Surface shared traits and mutual interests among team members Source:
This is an excellent activity for newly formed teams of 6 to 15 members. It speeds up team building by sharing traits and interests so that team members can build closer bonds than possible with just work-related stuff.
Have the team form a circle with everyone looking inwards. Leave about a foot of space between people. Depending on what you want to stress with this activity, you can ask colleagues that usually work remotely to stand about 5 feet away from the circle.
Hand a ball of yarn to a random player and tell them to hold on tight to the end of the yarn with their non-dominant hand and the ball in the dominant one. The yarn holder starts the game by saying something about themselves that is not work-related such as 'I have a daughter' or 'I play the guitar'. If this statement is true for any other team member they raise their hand and say 'Yes, that's me'. The yarn holder passes the ball to the person who raised their hand. If there's more than one, the yarn holder can choose one. If no one shares the statement the yarn holder has to make another statement.
The person who received the ball of yarn holds on to the thread and tautens it. This is the first connection in a network of shared traits. The new yarn holder now makes a statement about themselves, passes the ball while holding on to their part of the yarn and so on.
The game ends when time is up OR everybody has at least two connections OR the yarn runs out.
You can debrief with some of these questions:
What did you notice?
If you've got remote people: How does it feel to stand apart? How does it feel to have someone stand apart?
How do you feel about few (or no) connections?
What is it like to see this web of connections?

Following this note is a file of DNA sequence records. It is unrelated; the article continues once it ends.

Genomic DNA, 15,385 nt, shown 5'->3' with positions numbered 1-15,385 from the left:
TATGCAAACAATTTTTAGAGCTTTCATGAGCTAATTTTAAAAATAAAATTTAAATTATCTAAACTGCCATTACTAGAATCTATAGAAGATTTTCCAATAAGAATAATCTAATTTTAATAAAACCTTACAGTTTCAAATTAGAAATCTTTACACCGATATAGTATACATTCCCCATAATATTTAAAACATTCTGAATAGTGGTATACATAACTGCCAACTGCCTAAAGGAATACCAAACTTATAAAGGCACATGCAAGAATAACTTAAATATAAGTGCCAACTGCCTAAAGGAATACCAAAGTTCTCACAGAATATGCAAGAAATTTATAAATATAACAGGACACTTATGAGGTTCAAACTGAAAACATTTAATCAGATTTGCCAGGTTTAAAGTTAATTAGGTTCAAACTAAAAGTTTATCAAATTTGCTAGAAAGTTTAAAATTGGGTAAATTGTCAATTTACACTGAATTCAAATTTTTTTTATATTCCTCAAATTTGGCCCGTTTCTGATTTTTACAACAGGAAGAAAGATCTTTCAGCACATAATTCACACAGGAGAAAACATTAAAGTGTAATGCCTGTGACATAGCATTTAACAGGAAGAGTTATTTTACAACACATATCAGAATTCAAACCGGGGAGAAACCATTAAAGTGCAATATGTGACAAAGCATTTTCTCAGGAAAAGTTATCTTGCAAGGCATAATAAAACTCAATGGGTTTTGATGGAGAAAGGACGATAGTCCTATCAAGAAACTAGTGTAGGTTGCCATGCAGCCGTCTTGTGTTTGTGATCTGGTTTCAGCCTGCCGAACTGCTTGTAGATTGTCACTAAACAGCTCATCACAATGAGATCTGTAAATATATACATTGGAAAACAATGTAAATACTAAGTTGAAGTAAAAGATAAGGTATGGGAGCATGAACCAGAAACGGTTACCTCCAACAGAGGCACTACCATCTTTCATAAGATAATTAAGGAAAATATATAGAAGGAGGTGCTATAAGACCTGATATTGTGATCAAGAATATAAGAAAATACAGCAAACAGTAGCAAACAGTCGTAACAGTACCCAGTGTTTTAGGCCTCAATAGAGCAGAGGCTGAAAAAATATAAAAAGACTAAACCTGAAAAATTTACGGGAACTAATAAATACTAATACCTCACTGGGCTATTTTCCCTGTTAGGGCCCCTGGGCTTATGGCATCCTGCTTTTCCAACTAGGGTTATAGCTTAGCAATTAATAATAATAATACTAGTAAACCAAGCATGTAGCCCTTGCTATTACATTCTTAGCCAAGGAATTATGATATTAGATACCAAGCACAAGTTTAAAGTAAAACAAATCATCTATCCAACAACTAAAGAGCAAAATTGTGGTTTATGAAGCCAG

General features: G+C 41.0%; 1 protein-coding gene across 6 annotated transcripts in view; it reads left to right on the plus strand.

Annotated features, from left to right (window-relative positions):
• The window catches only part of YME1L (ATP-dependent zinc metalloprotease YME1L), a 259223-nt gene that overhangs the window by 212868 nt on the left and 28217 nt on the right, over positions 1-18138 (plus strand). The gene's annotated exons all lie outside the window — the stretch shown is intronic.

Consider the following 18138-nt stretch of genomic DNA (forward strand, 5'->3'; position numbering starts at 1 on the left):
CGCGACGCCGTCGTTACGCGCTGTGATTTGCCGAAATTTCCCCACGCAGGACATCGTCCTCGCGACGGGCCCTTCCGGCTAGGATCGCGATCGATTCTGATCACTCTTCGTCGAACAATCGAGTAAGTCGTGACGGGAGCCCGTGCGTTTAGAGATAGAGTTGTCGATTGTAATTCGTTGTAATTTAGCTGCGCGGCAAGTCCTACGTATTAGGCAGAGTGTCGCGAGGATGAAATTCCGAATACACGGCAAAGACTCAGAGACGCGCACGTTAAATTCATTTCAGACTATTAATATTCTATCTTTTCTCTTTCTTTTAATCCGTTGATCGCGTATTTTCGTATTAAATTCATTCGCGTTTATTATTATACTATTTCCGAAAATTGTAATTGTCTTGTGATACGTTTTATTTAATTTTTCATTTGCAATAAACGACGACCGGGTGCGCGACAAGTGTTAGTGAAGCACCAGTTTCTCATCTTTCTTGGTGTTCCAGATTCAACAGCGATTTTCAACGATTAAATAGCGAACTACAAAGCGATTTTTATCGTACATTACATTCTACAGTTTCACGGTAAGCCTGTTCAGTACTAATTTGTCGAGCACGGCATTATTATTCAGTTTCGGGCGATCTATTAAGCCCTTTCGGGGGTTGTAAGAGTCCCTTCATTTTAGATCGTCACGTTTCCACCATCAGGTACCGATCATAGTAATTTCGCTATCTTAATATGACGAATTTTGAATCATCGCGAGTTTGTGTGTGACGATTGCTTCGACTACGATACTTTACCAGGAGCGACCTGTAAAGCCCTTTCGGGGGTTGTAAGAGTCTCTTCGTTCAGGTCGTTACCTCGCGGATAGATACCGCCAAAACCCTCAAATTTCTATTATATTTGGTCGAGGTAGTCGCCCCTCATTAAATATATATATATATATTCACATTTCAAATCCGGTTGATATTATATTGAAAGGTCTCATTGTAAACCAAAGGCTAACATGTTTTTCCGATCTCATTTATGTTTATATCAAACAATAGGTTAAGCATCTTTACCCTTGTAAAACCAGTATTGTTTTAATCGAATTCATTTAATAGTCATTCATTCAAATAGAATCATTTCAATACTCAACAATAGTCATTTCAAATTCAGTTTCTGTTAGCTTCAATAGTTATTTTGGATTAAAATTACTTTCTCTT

Can you be a team without this web?
What would happen if someone let go of their threads? How would it affect the team?
Is there anything you will do differently at work now?
Participants write down significant events and order them chronologically Source:
Divide into groups with 5 or less people each. Distribute cards and markers. Give participants 10min to note down memorable and / or personally significant events. It's about gathering many perspectives. Consensus would be detrimental. All participants post their cards and order them. It's okay to add cards on the fly. Analyze. Color Coding can help to see patterns, e.g.:
Split a large group into smaller ones that create posters Source:
Unknown, adapted by Corinna Baldauf, inspired by Michal Grzeskowiak
After you've identified an important topic in the previous phase you can now go into detail. Have the larger group split up into groups of 2-4 people that will each prepare a poster (flip chart) to present to the other groups. If you have identified more than one main topic, let the team members select on which they want to work further. Give the teams guidelines about what the posters should cover / answer, such as:
What exactly happens? Why is that a problem?
Why / when / how does this situation happen?
Who benefits from the current situation? What is the benefit?
Possible solutions (with Pros and Cons)
Who could help change the situation?
... whatever is appropriate in your setting ...
The groups have 15-20 minutes to discuss and create their posters. Afterwards gather and each group gets 2 minutes to present their results.
Introduce SMART goals (specific, measurable, attainable, relevant, timely) and examples for SMART vs not so smart goals, e.g.'We'll study stories before pulling them by talking about them with the product owner each Wednesday at 9am' vs. 'We'll get to know the stories before they are in our sprint backlog'. Form groups around the issues the team wants to work on. Each group identifies 1-5 concrete steps to reach the goal. Let each group present their results. All participants should agree on the 'SMART-ness' of the goals. Refine and confirm.
Gauge participants' satisfaction with the retro on a scale from 1 to 5 in minimum time Source:
ALE 2011, Corinna Baldauf
Put sticky notes on the door with the numbers 1 through 5 on them. 1 is the topmost and best, 5 the lowest and worst.When ending the retrospective, ask your participants to put a sticky to the number they feel reflects the session. The sticky can be empty or have a comment or suggestion on it.